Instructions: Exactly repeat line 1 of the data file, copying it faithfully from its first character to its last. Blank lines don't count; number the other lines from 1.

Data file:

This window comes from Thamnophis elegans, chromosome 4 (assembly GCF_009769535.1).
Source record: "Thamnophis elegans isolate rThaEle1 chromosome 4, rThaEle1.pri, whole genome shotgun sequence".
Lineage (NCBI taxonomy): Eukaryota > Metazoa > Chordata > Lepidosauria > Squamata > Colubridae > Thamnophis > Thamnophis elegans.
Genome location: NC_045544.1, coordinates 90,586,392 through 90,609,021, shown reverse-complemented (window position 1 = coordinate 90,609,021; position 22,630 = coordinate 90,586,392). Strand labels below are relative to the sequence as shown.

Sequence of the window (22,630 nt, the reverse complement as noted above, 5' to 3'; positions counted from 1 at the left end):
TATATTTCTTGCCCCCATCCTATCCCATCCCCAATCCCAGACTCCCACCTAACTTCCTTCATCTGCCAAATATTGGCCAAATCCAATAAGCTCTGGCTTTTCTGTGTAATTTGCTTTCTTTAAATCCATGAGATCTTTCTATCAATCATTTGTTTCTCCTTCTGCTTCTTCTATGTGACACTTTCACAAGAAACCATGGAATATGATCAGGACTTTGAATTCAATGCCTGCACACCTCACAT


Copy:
This window comes from Thamnophis elegans, chromosome 4 (assembly GCF_009769535.1).